|Ph.D Student||Stroopinsky Dina|
|Subject||Induced T Cells as a Potential Therapy for Graft-Versus-|
|Department||Department of Medicine||Supervisor||Professor Emeritus Jacob Rowe|
|Full Thesis text|
It was demonstrated that CD4+CD25+ naturally occurring regulatory T cells (nTregs) play a crucial role in mediating tolerance following allogeneic transplantation and may prevent the development of Graft versus Host Disease (GvHD). As such, nTregs are being explored as a therapeutic tool for GvHD prevention or treatment. These cells demonstrate a nonspecific immune suppression; therefore their use is potentially complicated by an associated increased risk of infection and post-transplant tumor progression. The generation of immunosuppressive population that selectively inhibits GvHD without adversely effecting post-transplant immune reconstitution and anti-tumor immunity remains a challenge for improving outcomes following allogeneic transplantation.
Induced CD4+CD25+ T cells have been shown to express the main regulatory gene FOXP3, similar to nTregs. However, the suppressive capacity of these cells is under debate. The current study was designed to investigate the functional characteristics of induced CD25+FOXP3+ derived from CD25- cells. Allogeneic stimulation of CD25- PBMCs resulted in production of CD4+CD25high cells. The resultant population has concurrently exhibited regulatory markers and inflammatory cytokines (IL-2 and IFN-γ). These induced FOXP3+IFN-γ+ T cells were shown, for the first time, to markedly inhibit alloreactive T-cell expansion. However, in contrast to nTregs, the induced CD4+CD25+FOXP3+ cells did not suppress proliferation against third party stimulator and cytomegalovirus, suggesting a more selective suppressive capacity targeted against original stimulus only.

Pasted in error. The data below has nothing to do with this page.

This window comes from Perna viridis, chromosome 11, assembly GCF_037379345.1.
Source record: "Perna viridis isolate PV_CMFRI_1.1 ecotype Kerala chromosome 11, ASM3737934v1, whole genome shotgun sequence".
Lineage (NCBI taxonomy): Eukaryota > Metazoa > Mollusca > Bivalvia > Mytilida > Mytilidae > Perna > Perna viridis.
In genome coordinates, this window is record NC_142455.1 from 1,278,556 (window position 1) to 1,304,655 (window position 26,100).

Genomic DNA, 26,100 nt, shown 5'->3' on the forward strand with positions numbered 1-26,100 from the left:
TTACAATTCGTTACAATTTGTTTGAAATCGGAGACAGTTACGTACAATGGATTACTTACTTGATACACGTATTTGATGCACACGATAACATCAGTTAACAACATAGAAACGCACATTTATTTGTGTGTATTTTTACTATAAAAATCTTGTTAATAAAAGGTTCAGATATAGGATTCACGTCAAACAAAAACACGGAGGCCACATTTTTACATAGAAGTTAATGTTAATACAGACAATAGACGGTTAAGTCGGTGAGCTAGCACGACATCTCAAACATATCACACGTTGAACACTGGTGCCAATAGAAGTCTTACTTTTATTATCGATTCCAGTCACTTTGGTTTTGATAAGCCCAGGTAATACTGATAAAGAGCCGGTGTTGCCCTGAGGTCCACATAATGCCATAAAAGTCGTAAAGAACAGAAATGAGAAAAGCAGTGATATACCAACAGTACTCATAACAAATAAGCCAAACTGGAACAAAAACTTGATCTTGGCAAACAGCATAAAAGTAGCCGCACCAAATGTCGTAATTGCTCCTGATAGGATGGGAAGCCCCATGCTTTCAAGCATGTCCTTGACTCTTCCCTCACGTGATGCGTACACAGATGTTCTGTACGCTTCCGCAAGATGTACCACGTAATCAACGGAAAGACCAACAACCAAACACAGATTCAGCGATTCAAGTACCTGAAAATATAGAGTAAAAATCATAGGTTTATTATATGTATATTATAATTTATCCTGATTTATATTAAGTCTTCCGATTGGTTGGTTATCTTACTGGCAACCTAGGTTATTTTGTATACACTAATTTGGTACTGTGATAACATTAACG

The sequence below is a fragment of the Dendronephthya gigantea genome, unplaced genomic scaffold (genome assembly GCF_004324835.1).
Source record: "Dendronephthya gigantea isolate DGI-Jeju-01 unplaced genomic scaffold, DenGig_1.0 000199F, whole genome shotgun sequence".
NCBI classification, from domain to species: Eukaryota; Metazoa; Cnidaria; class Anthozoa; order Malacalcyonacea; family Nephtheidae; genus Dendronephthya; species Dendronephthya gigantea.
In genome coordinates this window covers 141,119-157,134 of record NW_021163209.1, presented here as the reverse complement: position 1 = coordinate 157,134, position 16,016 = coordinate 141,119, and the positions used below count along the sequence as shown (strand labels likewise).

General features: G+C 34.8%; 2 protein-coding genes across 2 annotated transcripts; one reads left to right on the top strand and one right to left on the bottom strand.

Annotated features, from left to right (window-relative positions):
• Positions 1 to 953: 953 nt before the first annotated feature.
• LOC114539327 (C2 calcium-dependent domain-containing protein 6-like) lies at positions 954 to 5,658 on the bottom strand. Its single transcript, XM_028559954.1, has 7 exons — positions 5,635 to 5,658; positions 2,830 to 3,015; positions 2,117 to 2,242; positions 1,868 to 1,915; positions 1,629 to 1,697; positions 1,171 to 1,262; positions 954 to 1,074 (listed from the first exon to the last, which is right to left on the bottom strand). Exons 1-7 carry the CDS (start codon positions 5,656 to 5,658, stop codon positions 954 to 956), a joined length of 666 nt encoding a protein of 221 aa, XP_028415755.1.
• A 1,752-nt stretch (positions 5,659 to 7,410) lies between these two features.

The current study has also shown that stimulation of CD25- T cells with allo-DCs generated a large fraction of induced CD8+CD25+FOXP3+ T cells. These cells exhibited a mixed phenotype demonstrating expression of regulatory markers, as well as indicators of effector properties such as granzyme B and production of Th-1 cytokines following both mitogenic and antigen specific stimulations. Similar to induced CD4+CD25+ T cells, the CD8+CD25+ population markedly selectively inhibited allo-reactive T-cell expansion.
Another approach for GvHD treatment, investigated in the present study, was a direct inactivation of allo-reactive T cells which was not mediated through suprresive cells.
Rituximab is a chimeric anti-C20 monoclonal antibody, being used for B cell malignancies and autoimmune disorders. We demonstrate that rituximab induced a dose-dependent reduction in activation markers, inflammatory cytokines and proliferative capacity upon in-vitro stimulation. These phenomena were also demonstrated in 8 patients with B-cell lymphoma following rituximab therapy. The production IL-2 and IFN-γ by T cells was significantly decreased within hours post rituximab. Rituximab was shown to inactivate T cells directly; therefore further studies are warranted in order to use it in GvHD treatment.